Coach of the Year. Coach Wolfe.
I've had the extraordinary blessing and experience to spend intimate time with some of the most successful, famous coaches in American History: Locker room speeches with Bill Walsh, one-on-one basketball with Mike McCarthy (you'd never know he can shoot the lights out, seeing him roam Lambeau Field now), and dock time with Jon Gruden. I've maybe gotten three autographs in my life; one of my most prized possessions (currently sitting in my office), is a hand-signed-to-me copy of "They Call Me Coach," by John Wooden, likely the most famous coach of all time. Very rarely, my close friends will tell you, do I talk about these guys and experiences. Almost never do I name drop them like this. We are, however, talking about Coach Wolfe. When I think of Coach Wolfe, artist, musician and teacher, I am overwhelmed with emotion. Brian Wolfe is truly extraordinary. As both a friend and admirer, I am deeply grateful that the coaching body he coaches against elected him coach of the year.
I knew of him, watching from afar as a Waldorf parent, for three years, hearing story upon story, legend upon legend from deeply grateful parent after deeply grateful parent before I officially met him. I've come to see a truly unmatched commitment to this unique community, whom many would wash off as a bunch of hippies, and at best, half-interested in sports.
Certainly a guy this talented at coaching and teaching wouldn't give his entire adult life to this small niche of kids basketball? What is the career pinnacle he could personally reach on this platform? Coach of the Year in Waldorf? We have been, and continue to be blessed that Coach Wolfe is not measuring rings pressed with "national" or "world champion." He is measuring simple, life-changing moments in the magic space that is the development of young peoples' lives. He has recognized this, and is led by an internal commitment to providing it.
Last year, after 10 years of trying, his 8th grade boys won the tournament championship. For my family, it was as exciting as watching my father win his first Rose Bowl. I remember Coach Wolfe on the court after the game: "I can't wait to get the trophy back to Miss Debbie," Davis Waldorf School's truly extraordinary do-everythinger, who knows each child's name and family member needs. That is what Coach Wolfe looked forward to. Sharing the trophy with someone he knows gives everything she has to this community of kids…just like himself.
When you meet a true coach, living the life I have led, you know it in about 20 seconds. Coach Wolfe can spit off the philosophy of Jim Calhouns iconic UConn defense, decipher a motion offense or zone press to a level so geeked-out that only Mike Krzyzewski would stay interested past a minute or two... Nothing makes us smile more than his priceless, chalk-drawn pre-game lessons for the team. Recently, we gathered with a few "professional" coaches and I wondered if he would feel intimidated at all...they were sharing their new multi-million dollar instant iPad software, for watching edited practice film 3000 miles away from where the actual practice was held, minutes after the practice ended. Most everyone around faded into some other conversation, but Coach Wolfe, with his slab of cement facility and bag of balls he had to lobby for, as probably the last thing on the schools budget, dove right in and held his own with 40-year veteran coaches, going over every minute detail. A coach is a coach is a coach.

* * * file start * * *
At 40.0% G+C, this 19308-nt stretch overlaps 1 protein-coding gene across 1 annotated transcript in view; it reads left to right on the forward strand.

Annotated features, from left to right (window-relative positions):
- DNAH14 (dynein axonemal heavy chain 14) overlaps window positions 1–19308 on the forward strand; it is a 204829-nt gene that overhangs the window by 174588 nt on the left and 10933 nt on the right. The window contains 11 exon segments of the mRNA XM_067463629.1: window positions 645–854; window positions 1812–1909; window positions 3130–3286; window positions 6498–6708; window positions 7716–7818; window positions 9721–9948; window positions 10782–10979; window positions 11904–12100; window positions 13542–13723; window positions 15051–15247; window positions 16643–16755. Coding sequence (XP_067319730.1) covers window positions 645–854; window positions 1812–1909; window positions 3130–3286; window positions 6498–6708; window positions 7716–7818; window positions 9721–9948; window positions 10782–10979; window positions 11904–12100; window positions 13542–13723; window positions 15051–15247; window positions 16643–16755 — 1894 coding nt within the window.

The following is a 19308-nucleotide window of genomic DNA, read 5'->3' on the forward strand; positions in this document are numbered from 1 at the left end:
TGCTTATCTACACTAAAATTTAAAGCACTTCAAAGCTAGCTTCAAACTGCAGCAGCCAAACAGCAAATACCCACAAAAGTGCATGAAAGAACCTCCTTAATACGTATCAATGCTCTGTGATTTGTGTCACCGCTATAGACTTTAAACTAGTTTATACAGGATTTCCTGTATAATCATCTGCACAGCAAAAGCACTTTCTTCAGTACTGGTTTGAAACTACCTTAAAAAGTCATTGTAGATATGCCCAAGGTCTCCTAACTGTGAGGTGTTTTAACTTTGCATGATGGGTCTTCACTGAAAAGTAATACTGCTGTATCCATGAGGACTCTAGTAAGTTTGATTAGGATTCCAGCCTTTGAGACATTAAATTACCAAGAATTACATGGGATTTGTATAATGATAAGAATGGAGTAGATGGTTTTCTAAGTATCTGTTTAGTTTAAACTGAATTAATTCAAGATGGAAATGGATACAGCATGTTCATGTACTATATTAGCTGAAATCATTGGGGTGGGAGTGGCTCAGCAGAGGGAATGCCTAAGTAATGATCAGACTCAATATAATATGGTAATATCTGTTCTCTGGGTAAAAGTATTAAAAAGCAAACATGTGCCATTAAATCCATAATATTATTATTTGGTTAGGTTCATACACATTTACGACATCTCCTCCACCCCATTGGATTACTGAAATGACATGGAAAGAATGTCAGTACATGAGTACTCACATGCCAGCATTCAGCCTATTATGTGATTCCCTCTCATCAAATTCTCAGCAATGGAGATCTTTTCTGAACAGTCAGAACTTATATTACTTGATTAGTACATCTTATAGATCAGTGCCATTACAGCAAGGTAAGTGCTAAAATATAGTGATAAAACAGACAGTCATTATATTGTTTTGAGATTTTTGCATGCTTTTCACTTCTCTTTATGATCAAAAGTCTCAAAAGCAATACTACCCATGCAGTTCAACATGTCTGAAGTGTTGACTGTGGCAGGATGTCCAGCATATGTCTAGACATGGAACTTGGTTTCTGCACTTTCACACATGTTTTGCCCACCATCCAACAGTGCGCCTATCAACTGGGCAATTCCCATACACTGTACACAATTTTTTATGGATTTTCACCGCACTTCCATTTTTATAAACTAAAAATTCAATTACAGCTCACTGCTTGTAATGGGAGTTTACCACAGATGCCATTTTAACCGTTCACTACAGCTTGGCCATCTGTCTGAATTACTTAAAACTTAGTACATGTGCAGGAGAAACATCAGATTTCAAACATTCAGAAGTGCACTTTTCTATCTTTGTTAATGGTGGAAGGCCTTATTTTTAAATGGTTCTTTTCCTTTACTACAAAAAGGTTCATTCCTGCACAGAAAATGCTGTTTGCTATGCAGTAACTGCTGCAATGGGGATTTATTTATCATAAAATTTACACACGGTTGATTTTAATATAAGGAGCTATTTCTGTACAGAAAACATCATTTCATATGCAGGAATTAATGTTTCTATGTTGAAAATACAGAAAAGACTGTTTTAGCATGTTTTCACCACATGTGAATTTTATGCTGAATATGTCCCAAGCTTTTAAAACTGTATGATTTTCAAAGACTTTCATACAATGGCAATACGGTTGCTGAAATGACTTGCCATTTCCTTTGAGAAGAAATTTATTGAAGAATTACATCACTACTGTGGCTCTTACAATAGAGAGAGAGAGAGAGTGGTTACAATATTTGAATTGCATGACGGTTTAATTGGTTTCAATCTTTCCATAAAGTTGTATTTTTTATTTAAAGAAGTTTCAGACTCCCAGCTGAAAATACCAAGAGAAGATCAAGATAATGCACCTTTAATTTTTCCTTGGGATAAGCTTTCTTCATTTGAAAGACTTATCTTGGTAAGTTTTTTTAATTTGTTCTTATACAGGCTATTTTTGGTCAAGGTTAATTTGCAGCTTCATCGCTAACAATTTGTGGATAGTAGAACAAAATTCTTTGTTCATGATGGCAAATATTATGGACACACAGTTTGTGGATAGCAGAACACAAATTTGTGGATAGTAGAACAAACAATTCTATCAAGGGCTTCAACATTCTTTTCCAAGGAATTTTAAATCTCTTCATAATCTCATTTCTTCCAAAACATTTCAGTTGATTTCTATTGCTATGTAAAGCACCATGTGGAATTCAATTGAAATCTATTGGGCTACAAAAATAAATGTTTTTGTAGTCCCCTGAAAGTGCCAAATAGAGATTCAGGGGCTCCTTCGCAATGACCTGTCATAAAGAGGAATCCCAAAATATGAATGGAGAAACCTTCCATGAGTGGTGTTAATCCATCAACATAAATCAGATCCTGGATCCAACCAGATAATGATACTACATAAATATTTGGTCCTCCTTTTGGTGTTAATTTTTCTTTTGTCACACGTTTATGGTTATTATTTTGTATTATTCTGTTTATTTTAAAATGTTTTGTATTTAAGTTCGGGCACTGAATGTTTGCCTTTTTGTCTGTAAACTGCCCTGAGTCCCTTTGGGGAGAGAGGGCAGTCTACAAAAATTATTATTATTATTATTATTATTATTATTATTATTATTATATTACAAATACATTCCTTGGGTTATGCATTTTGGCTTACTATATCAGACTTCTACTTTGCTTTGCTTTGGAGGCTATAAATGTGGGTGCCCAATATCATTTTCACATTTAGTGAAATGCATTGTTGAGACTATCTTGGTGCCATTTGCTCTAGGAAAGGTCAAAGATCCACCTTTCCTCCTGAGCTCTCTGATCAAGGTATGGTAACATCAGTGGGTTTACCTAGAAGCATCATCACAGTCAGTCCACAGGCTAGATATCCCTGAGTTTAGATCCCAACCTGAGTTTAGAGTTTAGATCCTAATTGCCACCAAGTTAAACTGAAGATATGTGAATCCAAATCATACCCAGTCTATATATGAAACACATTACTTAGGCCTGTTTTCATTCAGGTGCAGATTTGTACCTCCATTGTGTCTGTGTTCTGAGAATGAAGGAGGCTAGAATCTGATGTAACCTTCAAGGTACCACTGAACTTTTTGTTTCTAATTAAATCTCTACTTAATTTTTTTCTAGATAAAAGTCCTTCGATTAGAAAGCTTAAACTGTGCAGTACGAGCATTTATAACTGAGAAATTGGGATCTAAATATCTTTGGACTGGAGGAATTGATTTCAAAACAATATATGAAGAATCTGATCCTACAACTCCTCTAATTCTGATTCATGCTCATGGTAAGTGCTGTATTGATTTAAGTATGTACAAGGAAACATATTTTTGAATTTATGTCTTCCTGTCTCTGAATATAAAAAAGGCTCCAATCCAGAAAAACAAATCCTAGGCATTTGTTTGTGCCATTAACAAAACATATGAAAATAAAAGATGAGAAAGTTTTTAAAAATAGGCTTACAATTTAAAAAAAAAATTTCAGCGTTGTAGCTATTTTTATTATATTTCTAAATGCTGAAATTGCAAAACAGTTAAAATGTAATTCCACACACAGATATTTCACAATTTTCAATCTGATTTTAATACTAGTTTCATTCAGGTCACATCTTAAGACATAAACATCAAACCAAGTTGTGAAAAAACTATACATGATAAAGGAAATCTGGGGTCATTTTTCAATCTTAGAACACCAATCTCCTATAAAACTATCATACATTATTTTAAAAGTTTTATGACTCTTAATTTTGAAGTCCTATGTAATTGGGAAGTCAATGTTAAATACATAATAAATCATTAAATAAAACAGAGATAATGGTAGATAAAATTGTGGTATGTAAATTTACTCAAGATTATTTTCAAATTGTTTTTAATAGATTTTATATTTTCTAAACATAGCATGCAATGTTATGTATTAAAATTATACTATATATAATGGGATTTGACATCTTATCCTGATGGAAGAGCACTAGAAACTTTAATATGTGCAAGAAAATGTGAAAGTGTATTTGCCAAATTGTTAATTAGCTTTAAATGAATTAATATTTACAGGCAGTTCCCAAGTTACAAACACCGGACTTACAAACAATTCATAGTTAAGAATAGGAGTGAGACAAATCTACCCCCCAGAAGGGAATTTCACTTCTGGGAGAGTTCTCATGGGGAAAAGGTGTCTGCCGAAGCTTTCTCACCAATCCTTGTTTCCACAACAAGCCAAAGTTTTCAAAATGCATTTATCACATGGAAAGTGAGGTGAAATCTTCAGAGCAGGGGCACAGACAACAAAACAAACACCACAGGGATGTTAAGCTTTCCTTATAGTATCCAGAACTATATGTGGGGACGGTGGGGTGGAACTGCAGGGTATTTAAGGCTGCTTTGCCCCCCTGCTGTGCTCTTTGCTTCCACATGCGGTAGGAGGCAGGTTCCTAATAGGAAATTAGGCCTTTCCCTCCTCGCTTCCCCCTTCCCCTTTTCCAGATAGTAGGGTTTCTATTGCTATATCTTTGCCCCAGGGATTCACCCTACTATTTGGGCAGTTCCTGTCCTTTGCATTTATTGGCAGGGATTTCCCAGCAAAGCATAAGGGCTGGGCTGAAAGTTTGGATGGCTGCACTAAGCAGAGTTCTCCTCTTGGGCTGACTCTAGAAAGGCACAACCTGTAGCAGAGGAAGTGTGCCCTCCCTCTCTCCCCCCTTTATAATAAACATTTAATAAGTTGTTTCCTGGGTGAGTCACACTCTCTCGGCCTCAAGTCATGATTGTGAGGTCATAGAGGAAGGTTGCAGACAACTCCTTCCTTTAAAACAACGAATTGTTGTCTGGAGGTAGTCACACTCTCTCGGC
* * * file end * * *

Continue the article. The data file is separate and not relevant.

On top of being a coach to the bone, as the best coaches in sports are, Coach Wolfe ALSO has a unique and unwavering passion, interest and commitment to the development of the children and young men and women he is influencing everyday, using the leading edge of Steiner philosophy, Simplicity Parenting, everything he can possibly get his hands on…I have seen this willingness to integrate developmentally appropriate sports only two, or maybe three times in my 40 years and interacting with thousands of coaches.
I wish I could communicate clearly the extreme rarity it is to have a man so talented, so smart, a true walking encyclopedia of basketball knowledge…who also "gets" the power and gift of Waldorf and includes with grace, so much of Steiner's philosophy. His commitment to life changing moments for these kids is truly authentic.
If you have ever worried, like many peers of mine have inquired, about your "Waldorf" children or grandchildren being "too hippie" (like my parents panicked about for over for 3 years), you will know the precious gift it is to have a true teacher that brings ALL OF IT to his 2nd grade games class, his Varsity High School Basketball games, and every age between. There's a balance to the POWER of sport and the beauty of the perspective that Steiner brings to what really matters in life. Coach Wolfe brings this. And his kids know it.
We can maybe count on one hand the group of guys in the U.S. that bring what coach Wolfe brings, day in and day out, the sacrifices he makes that he never mentions to anyone, putting thousands of miles on his car throughout the year and thousands of hours YEAR ROUND (his wife will tell you), preparing to contribute to his students and players.
As a coach's son since birth, with a life in professional coaching, I can guarantee you NO COACH is loved by all. And Coach Wolfe is no exception to that. He's not perfect and he knows it. Improving, learning, and growing is part of what keeps him working at his craft.
But let me tell you something, this guy is one in 10 million. Period. He can coach at ANY level. I thank our blessings everyday that Coach Wolfe happens to have fallen in love with Waldorf.
I am so blessed that my four boys will wear their Wolfe Pack sweatshirts with a deep connection to so many life lessons, and a pride they will carry the rest of their lives.